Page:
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Nashville Scene Home Invasion

Yard sales can be nightmares

By Walter Jowers

AUGUST 17, 1998:  Yesterday, wife Brenda had a yard sale. Lucky for me, it was in somebody else's yard. I would not be a good yard-sale host. First of all, I'm not crazy about a bunch of strangers coming into my yard semi-invited. But when they come early on a weekend morning, demanding service, that's a pretty good recipe for me to say something rude.

A few years back, a local film company shot a music video here at my house. It was for a song called "Mother's Eyes." Here's a sample lyric: "Mama worked real hard to make ends meet, read the Bible every night while she soaked her feet."

By some evil coincidence, this video was filmed on the day of our neighborhood's giant annual yard sale. We Jowerses were not yard-sale participants, but all the film gear and hubbub in our front yard attracted some unwanted walk-in traffic. Bright and early, one yard-sale shopper wandered up to my front porch and started picking things out of the film crew's cases. She just about had a good armload, when the producer walked over to her and said, "Ma'am, those are props. Please leave them alone."

The woman eyeballed the producer angrily and stomped back out to the sidewalk. On her way out, she snatched an Egg McMuffin off the caterer's table. Ever since then, I just haven't felt good about yard sales.

First of all, there are the early shoppers. They show up at dawn, beat on your door, and demand service. Brenda had a cure for this: She got up at 6 a.m., and before she'd had even one cup of coffee, she made a sign and posted it at the yard-sale site.

"NO EARY BIRDS!"

Maybe it was the spelling, but the sign didn't work. The birds came anyway. They were like a flock of seagulls picking at a dead horseshoe crab. You could shoo 'em once and shoo 'em again, but as soon as you turned your back, they'd creep up behind you and start picking away, darting off with this piece and that piece. Nothing short of cannon fire would've dispersed 'em.

Brenda's yard-selling cohorts were neighbors Ellen and Barbara. Each set up her own shop, and each tagged her merchandise with a colored dot. Brenda was blue, Ellen was green, and Barbara was orange. By 8 o'clock, they had a yard full of customers.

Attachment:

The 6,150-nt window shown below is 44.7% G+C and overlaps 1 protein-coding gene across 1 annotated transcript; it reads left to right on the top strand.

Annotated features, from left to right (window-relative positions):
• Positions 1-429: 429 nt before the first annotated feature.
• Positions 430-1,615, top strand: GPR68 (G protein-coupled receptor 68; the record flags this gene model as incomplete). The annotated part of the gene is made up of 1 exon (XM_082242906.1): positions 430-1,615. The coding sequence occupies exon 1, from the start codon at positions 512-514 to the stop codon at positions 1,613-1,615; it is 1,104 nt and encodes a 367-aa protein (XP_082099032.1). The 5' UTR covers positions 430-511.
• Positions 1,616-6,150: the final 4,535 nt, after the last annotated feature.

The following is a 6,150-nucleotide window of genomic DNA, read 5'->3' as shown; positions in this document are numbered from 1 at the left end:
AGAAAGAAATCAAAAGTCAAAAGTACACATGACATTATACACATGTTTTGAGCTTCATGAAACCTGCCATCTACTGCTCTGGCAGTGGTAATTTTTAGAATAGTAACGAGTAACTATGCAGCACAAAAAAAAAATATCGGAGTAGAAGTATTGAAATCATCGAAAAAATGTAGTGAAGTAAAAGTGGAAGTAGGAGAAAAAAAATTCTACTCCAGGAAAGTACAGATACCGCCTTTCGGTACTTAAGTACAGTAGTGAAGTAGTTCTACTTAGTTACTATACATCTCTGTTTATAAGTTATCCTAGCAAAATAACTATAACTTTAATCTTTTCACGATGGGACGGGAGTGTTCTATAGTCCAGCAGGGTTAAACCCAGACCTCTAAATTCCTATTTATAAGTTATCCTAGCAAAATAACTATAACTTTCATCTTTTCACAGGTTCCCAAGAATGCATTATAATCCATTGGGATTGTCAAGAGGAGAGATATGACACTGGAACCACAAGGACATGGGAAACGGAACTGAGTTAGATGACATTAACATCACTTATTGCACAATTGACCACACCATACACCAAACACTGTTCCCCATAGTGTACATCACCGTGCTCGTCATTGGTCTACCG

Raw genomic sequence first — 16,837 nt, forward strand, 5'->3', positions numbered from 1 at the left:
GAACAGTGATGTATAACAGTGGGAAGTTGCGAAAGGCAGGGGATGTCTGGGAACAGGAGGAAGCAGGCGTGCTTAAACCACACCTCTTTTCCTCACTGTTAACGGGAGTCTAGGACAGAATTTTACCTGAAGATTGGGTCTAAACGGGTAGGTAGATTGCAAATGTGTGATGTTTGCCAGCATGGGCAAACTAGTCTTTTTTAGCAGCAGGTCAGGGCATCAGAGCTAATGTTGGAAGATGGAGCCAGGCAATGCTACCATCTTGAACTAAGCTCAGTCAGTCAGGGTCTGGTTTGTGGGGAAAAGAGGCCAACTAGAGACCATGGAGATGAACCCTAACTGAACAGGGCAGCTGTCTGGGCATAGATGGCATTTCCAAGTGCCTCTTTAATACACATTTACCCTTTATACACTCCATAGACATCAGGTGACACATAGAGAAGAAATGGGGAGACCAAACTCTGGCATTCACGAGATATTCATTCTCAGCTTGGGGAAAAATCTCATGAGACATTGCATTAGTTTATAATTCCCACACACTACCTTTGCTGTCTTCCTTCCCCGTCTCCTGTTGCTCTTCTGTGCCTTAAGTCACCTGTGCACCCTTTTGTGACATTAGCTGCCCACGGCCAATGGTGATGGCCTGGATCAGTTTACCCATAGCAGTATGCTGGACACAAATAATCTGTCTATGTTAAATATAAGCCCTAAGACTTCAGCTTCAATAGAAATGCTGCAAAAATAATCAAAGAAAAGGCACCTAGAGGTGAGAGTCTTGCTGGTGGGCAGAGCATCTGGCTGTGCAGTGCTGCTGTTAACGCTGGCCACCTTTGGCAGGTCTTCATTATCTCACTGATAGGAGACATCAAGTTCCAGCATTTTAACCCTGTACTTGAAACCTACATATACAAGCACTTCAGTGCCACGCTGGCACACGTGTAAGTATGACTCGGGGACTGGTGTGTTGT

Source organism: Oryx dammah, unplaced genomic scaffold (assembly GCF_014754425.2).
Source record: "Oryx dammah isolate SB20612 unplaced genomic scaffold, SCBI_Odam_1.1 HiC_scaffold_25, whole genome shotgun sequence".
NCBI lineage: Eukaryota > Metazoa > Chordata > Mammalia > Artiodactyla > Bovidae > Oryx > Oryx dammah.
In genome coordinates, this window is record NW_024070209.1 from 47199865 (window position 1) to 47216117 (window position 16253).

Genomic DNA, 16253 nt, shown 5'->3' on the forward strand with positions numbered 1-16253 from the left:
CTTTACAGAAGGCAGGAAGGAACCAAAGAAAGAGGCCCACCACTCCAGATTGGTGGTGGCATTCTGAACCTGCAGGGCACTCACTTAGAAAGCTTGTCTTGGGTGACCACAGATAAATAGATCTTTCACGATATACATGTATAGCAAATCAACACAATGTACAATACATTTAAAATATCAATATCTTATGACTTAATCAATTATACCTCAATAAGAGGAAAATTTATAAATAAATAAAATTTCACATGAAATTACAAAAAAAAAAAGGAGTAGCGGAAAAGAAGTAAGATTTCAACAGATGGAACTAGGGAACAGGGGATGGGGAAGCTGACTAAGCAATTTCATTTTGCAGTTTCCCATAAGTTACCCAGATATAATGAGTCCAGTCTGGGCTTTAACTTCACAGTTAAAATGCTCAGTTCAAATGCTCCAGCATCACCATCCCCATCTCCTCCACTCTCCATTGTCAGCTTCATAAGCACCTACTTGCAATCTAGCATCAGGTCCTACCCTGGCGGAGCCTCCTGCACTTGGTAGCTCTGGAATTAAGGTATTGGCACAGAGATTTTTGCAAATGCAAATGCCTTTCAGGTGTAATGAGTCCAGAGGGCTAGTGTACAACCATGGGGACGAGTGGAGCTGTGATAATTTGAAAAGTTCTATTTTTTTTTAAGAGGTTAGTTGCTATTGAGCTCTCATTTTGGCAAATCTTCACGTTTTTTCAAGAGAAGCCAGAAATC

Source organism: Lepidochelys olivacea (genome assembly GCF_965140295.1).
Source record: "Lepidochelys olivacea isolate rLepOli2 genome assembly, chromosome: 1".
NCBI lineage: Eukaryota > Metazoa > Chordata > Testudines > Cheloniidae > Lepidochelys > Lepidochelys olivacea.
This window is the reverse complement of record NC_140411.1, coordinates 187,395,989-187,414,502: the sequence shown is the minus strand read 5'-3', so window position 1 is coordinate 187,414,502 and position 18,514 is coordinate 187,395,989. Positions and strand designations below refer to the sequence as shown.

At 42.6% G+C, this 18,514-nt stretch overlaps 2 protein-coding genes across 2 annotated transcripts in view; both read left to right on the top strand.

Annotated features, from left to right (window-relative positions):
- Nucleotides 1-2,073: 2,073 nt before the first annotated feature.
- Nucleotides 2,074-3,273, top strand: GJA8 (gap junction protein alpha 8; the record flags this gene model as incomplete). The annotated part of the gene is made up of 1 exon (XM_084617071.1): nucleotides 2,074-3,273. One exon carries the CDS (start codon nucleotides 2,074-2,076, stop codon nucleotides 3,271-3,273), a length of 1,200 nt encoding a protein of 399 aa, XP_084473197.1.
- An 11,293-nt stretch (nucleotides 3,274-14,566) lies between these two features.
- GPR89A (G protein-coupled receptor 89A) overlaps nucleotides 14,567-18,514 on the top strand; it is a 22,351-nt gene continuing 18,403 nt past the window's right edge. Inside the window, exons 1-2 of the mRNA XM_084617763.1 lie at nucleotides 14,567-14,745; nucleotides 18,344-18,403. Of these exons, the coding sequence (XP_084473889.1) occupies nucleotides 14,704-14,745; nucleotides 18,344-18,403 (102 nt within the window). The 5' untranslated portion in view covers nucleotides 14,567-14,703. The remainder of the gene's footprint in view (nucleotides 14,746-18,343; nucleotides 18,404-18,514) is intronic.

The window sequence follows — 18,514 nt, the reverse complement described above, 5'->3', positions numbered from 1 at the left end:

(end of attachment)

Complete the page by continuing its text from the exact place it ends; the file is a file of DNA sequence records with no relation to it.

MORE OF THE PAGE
Funny thing about yard sales: The ugly stuff goes first. If you put last year's vinyl, floral-patterned Wal-Mart beach bag next to a leather Coach bag, and mark 'em both $5, somebody will snatch up the Wal-Mart bag, pay the 5 bucks, and do an end-zone dance all the way back to the car. An hour later, another customer will want to haggle over the Coach bag. "Looks a little scuffed. Will you take $2?"

This haggling is the reason I can't be a yard-sale clerk. I'm a soft touch about a lot of things, but when I'm selling a useful item for less than I've been tipped for playing "Proud Mary," I don't want to be insulted with a low-ball offer. If somebody asked me to discount a $5 leather purse, I might just respond with, "Sure. Tell you what: Give me the 2 bucks now, and I'll fill it fulla dog crap, light it on fire, and drop it off on your porch later this evening."

What causes people to haggle over less money than they've got stuck between their couch cushions? All day yesterday, I watched people offer 50 cents for earrings that were marked $1. If you like a pair of earrings, wouldn't they be worth a dollar? If you don't like 'em, why offer 50 cents to begin with? I swear, I don't understand the thought process. If I get these earrings for 50 cents, I'll wear them proudly. If they cost a buck, I don't want 'em and don't need 'em.

Around noon, a thunderstorm came and broke up the yard sale. There was one customer left, a woman who ran up on the porch with us when the rain started. As fast as Brenda could pack boxes up for the Salvation Army, the lone customer would pull everything out and pick through it.

Ellen handed the woman a straw hat. "No charge," she said. "It ought to keep you dry until you can get back to your car."


Visit Walter's Web site at http://www.nash-scene.com/~housesense. Or e-mail him at walter.jowers@nashville.com.


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